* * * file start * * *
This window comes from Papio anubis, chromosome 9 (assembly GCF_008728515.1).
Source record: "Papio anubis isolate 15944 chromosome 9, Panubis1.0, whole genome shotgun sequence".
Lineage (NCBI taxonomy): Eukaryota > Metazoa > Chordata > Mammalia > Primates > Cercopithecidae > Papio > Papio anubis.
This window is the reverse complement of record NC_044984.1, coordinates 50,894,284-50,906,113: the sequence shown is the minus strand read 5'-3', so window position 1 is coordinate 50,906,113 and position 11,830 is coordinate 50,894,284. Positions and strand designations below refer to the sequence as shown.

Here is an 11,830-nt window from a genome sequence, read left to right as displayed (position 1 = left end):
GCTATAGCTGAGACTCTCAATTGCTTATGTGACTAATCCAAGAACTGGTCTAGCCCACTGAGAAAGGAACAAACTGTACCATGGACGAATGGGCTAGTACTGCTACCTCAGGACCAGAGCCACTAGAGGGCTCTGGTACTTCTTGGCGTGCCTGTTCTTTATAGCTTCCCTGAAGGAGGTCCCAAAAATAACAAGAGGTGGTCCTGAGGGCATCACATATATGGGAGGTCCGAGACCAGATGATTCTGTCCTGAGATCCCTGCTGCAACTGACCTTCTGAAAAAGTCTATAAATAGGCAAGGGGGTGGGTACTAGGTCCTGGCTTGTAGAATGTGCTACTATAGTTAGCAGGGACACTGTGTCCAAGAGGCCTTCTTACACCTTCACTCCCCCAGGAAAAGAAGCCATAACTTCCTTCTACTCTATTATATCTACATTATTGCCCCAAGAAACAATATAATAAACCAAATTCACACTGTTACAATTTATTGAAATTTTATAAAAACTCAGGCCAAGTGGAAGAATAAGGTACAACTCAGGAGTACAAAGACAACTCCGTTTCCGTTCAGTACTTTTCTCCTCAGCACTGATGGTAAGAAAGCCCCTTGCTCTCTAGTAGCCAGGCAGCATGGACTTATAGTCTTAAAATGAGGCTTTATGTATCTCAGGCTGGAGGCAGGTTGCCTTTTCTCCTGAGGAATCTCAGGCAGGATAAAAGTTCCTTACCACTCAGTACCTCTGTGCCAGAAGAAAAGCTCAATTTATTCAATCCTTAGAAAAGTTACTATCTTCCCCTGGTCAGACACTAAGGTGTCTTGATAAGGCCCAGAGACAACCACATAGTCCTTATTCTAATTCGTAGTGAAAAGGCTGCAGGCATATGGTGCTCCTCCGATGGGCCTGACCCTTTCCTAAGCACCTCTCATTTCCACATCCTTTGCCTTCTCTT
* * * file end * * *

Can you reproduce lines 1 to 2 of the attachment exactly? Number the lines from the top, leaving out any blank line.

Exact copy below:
This window comes from Papio anubis, chromosome 9 (assembly GCF_008728515.1).
Source record: "Papio anubis isolate 15944 chromosome 9, Panubis1.0, whole genome shotgun sequence".